Moral Argument – The Shortcomings of Utilitarianism
There are various nontheistic systems of ethics, none of which succeed in providing a robust ontological foundation or objective moral values and duties. One of these systems, popularised recently by Sam Harris in his book The Moral Landscape, is called utilitarianism, and (in its most common formulation) refers to the view that ethics are determined by what constitutes the greatest happiness for the greatest number. One difficulty lies in the fact that it attempts to balance two different scales employed to assess the moral virtue of an action (i.e. the amount of utility produced and the number of people affected). This can often lead to conflicting answers—in some cases an activity might be considered better for a greater number of individuals whereas a different activity might create a greater overall utility. Utilitarians try to maximize with their actions the utility of the long-term consequences of those actions. However, short of possession of omniscience, it is impossible to evaluate the respective long-term results of different activities. Utilitarianism also does not take into account the individual’s intent—Activity X could be done sincerely by an individual who believes that what he is doing will create the maximum utility. But if activity X turns out in the long-term not to produce the desired utility, then his action, under the philosophy of utilitarianism, would be considered less moral than an activity that created more utility.
Yeah, this stuff is hard, in case you hadn't noticed. So much easier to look it up in a book, and disregard any subsequent ramifications. Personally I'd rather entrust moral decisions to people who have carefully considered the circumstances and consequences of those decisions, than entrust them to a bunch of Christians with a crib-sheet.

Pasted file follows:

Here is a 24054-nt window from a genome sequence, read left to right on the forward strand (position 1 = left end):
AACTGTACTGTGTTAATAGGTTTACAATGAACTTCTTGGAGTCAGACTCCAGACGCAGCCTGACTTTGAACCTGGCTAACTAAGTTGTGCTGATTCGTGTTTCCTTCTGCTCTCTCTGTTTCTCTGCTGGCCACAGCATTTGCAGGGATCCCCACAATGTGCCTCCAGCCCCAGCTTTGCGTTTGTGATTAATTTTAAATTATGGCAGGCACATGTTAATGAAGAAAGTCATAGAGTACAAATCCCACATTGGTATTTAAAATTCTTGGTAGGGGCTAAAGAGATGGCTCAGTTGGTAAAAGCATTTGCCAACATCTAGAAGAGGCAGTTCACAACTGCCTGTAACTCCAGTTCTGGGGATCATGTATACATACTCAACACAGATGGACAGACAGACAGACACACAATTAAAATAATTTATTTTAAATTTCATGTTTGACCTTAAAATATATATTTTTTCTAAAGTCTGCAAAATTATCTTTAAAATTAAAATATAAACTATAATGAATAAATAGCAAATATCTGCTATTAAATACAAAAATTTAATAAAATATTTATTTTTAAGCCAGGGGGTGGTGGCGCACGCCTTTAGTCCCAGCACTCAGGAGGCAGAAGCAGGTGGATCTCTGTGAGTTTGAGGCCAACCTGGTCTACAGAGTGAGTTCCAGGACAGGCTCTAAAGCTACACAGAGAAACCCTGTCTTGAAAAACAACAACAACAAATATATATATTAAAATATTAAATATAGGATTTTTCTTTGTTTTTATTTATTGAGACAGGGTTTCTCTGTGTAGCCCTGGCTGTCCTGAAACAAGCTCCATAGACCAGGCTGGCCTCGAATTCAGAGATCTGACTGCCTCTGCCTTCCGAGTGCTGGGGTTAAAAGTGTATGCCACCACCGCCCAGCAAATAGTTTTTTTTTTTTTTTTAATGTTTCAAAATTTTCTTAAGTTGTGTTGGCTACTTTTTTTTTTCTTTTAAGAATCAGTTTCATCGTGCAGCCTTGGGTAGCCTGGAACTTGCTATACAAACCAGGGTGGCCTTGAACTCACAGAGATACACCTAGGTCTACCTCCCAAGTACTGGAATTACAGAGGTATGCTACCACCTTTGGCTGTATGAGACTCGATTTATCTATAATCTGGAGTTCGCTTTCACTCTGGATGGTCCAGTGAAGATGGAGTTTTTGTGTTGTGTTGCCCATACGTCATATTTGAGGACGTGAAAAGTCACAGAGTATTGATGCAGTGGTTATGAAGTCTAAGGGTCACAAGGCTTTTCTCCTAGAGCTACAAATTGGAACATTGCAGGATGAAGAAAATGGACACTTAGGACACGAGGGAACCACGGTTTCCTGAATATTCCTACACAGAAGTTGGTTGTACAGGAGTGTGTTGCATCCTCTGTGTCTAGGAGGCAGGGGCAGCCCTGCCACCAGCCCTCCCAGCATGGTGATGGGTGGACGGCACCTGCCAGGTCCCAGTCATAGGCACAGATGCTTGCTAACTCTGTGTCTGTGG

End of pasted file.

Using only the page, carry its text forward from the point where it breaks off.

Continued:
Moral Argument – Conclusion
In conclusion, the moral argument is a robust argument for the existence of God.
Actually it's not.
Humans, being shaped in the image of God, have an intuitive sense of right and wrong.
Christians like to say that humans are "shaped in the image of God," but this is one of those meaningless phrases they can never explain. And the reason why we have an intuitive sense of right and wrong is because we have an evolved conscience.
It is not at all clear how the atheist, except at the expense of moral realism, can maintain an objective standard of ethics without such a being as God as his ontological foundation.
 It's not at all clear to Jonathan McLatchie — that much is clear.